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Like a Hooker in Church

Like a Hooker in Church

But even Titus, who was with me, was not forced to be circumcised, though he was a Greek. Galatians 2:3

Early in recovery, when the news of my addiction was still fresh, I found it hard to go out in public. I knew I needed to go back to church, but church is a hard place to go to when you’ve fallen as far as I had. So, I snuck into the service late and left early. It’s not that anyone in church was rude to me. It’s just that church as we know it, isn’t necessarily friendly to the one whose life is an obvious mess. Sunday morning church is a place where people look their best and everyone appears to have it all together. That’s not the place where someone who’s in the middle of a disaster wants to go.

It’s probably unintentional, but it seems like we expect people to clean themselves up before coming to church. This isn’t just my church – I’m not picking on any one institution. It’s just how our shiny Sunday morning worship comes across to those who feel so dirty. They may want to come to Christ, but we’ve inadvertently asked them to do something else first. Clean yourself up. Then you can come. It seems that sometimes, we set the hurdle so high, that it turns those away who desire to find faith.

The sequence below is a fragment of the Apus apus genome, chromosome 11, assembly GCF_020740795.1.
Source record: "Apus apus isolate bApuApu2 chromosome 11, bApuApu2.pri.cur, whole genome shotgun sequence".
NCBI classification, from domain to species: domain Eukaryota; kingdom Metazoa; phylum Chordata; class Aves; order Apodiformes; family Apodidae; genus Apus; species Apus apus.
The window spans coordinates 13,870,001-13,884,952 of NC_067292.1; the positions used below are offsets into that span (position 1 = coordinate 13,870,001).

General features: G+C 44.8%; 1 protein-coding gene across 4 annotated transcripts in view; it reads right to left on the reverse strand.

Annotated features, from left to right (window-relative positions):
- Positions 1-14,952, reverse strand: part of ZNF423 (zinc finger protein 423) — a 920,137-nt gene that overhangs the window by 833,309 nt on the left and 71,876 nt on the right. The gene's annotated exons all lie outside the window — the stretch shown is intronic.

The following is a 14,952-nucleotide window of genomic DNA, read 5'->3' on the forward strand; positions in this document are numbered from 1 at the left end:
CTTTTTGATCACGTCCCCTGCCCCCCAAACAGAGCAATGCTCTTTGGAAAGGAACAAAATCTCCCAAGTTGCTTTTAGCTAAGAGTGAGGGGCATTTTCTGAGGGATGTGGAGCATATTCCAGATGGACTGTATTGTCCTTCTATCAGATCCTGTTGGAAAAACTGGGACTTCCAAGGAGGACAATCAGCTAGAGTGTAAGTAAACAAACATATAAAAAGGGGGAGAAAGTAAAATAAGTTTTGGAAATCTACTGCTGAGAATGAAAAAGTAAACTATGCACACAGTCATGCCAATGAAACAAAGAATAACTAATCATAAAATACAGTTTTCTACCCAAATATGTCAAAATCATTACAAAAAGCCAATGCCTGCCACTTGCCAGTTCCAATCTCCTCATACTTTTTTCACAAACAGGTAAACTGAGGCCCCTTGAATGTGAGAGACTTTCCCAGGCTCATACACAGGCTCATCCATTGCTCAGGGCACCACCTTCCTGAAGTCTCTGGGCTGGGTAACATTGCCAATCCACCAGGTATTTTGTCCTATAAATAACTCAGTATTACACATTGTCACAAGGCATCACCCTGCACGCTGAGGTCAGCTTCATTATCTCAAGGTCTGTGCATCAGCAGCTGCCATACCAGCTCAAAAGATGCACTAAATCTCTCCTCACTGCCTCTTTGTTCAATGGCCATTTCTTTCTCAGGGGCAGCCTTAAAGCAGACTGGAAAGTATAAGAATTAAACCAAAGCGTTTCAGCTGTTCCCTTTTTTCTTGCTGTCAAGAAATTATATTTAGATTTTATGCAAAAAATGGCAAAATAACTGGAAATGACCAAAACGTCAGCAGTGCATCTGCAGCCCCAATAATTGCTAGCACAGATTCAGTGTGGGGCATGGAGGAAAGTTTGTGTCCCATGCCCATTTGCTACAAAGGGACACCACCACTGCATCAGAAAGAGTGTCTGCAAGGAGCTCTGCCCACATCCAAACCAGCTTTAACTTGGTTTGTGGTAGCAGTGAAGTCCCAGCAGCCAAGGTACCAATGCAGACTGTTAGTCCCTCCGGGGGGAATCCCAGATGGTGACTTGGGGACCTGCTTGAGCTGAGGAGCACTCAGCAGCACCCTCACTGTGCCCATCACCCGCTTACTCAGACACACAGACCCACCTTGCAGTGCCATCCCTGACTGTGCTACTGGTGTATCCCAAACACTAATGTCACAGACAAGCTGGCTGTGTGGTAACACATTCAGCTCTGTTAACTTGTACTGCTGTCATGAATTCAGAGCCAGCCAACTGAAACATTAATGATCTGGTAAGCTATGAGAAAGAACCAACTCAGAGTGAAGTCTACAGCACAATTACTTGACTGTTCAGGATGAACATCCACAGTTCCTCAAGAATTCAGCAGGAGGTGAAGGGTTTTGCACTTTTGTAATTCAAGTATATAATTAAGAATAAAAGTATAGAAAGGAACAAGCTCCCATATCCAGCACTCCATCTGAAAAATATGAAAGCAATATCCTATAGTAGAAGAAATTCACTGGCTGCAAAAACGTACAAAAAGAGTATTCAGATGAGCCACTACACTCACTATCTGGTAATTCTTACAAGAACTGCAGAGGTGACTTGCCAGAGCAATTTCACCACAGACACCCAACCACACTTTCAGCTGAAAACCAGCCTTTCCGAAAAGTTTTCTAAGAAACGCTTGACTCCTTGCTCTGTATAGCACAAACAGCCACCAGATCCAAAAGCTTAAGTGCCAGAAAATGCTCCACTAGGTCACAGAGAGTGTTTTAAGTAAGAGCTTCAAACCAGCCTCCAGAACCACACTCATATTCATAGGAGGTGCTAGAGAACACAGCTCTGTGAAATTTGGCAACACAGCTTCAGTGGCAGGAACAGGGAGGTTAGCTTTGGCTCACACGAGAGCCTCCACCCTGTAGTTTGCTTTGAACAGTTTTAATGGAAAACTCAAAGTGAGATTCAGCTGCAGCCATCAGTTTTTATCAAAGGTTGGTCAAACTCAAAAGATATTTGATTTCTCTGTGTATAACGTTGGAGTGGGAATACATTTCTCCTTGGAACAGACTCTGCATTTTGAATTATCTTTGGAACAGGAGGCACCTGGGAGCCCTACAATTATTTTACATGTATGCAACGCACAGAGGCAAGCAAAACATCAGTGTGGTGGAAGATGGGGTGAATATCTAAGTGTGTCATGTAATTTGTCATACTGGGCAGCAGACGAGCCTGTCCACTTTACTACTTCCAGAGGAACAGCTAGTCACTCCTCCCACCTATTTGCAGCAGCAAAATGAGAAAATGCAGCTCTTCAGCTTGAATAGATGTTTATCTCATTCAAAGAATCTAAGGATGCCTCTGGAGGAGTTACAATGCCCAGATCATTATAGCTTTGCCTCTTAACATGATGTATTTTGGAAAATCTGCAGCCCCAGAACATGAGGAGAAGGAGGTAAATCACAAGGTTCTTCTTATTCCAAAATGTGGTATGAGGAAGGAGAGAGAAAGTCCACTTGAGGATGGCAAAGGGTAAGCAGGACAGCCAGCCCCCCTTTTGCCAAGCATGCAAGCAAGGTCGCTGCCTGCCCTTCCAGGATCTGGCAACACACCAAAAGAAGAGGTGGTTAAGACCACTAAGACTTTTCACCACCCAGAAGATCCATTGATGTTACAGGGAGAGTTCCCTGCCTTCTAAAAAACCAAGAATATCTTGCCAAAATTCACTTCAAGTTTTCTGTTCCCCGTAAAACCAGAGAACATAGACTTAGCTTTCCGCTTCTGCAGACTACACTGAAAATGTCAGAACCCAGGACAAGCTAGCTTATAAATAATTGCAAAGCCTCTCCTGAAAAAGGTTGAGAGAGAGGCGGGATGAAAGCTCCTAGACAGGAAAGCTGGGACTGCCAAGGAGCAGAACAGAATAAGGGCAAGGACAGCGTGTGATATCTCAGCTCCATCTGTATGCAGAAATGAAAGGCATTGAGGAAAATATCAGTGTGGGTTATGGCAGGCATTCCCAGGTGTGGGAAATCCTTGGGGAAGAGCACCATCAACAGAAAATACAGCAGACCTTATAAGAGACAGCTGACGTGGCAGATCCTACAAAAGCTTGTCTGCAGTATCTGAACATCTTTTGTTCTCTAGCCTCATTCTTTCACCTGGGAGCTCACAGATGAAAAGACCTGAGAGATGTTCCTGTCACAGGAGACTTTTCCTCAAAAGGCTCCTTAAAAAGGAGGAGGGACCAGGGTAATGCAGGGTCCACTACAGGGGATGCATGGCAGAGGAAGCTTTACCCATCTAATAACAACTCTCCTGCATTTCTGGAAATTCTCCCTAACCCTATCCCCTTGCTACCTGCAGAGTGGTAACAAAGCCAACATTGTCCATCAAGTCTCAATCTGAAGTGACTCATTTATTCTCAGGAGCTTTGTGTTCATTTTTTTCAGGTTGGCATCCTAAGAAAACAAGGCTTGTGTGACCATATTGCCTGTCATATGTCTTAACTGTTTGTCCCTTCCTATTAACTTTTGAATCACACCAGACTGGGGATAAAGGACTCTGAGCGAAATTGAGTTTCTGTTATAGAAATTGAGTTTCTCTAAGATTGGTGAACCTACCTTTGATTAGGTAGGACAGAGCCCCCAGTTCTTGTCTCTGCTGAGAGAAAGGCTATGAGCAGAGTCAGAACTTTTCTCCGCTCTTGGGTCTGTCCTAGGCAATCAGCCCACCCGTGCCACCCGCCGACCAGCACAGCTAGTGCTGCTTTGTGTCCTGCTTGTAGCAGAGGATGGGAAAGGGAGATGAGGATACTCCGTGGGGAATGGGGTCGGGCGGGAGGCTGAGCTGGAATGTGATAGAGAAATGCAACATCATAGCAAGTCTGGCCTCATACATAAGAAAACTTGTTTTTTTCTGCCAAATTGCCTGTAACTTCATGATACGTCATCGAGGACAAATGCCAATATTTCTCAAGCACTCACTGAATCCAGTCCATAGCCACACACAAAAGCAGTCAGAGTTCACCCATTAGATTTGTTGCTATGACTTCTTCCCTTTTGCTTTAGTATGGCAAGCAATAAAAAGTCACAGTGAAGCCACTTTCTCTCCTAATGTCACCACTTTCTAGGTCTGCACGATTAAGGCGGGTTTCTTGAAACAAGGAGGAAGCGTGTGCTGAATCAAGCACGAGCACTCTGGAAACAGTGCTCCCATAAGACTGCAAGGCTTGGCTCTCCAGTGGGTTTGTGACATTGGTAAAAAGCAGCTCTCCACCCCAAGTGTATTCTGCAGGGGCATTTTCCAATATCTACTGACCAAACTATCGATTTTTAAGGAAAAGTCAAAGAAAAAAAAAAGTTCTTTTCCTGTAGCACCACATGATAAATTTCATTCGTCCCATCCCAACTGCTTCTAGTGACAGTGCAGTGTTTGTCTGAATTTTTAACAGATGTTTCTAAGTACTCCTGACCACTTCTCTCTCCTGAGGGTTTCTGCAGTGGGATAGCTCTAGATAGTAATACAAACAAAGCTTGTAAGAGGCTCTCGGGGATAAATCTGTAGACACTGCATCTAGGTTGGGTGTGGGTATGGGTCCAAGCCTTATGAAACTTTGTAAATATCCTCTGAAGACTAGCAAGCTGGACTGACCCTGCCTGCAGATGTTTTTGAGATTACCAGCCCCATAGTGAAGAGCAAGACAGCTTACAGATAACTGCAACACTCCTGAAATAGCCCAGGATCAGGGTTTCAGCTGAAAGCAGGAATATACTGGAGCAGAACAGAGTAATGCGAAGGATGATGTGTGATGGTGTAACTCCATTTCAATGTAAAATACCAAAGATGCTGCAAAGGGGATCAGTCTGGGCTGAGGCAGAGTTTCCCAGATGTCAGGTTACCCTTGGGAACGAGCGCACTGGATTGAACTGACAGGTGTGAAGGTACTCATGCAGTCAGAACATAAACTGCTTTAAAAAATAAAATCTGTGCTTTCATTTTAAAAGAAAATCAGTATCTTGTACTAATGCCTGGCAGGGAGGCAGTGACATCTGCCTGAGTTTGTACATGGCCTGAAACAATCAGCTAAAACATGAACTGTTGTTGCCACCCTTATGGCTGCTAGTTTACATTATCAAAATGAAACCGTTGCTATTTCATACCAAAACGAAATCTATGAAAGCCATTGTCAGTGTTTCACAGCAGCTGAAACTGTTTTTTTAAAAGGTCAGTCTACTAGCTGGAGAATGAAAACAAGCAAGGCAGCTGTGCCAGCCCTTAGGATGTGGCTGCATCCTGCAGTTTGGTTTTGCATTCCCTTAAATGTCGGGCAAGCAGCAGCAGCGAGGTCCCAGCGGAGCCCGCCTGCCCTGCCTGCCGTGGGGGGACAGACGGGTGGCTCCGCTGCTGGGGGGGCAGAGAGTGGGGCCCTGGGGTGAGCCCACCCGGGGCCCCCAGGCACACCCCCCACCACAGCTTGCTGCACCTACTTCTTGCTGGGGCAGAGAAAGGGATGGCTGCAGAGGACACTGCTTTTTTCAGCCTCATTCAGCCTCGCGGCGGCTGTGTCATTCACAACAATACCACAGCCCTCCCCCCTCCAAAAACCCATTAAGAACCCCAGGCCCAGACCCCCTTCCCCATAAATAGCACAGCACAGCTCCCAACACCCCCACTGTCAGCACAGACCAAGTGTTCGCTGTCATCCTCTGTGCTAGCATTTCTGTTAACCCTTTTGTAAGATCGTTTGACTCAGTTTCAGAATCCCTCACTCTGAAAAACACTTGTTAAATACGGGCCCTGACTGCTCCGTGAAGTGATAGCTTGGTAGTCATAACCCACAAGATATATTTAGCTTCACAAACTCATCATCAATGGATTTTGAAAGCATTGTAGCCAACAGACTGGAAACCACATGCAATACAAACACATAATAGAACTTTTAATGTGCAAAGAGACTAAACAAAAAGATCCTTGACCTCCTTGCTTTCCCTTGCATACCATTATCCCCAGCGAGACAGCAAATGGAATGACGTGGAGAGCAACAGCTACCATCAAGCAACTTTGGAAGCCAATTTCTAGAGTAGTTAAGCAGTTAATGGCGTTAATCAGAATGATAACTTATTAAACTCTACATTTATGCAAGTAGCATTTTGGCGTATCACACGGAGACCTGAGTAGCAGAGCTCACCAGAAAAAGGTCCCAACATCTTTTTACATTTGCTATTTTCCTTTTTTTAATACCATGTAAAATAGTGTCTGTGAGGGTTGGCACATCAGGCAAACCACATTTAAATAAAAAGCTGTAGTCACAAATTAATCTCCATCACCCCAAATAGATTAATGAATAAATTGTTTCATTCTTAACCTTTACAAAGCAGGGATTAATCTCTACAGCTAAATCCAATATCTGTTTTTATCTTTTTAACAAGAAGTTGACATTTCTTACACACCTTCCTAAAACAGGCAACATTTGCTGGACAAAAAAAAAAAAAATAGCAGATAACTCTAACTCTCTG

In the book of Galatians, Paul condemned those who would add unnecessary burdens to the gospel. Historically, the Jews practiced circumcision as part of their faith. When gentiles came to know Christ then, some Jewish Christians insisted that the outsider must become circumcised to become a Christian. You must believe in Christ . . . and you must cut off the foreskin of your penis. This must have repelled some of those who truly wanted to follow Christ and so, Paul denounced the practice.

How can we avoid placing unnecessary barriers in front of those who want to come to Christ? It’s not wrong to clean up for church and we don’t need to purposefully dress in rags. We do though, need to provide some place for the seeker to come to find Christ. For me, I found comfort and acceptance at our local Christian sober house, which is supported heavily by my church. I found acceptance with those who’d struggled as I had.

As the body of Christ, we must maintain small groups (support groups, recovery groups, or even home Bible studies) – extensions of our church – where those in need feel comfortable coming. If we want to reach those who desperately need faith, we must do what we can to avoid placing unnecessary barriers between them and God.

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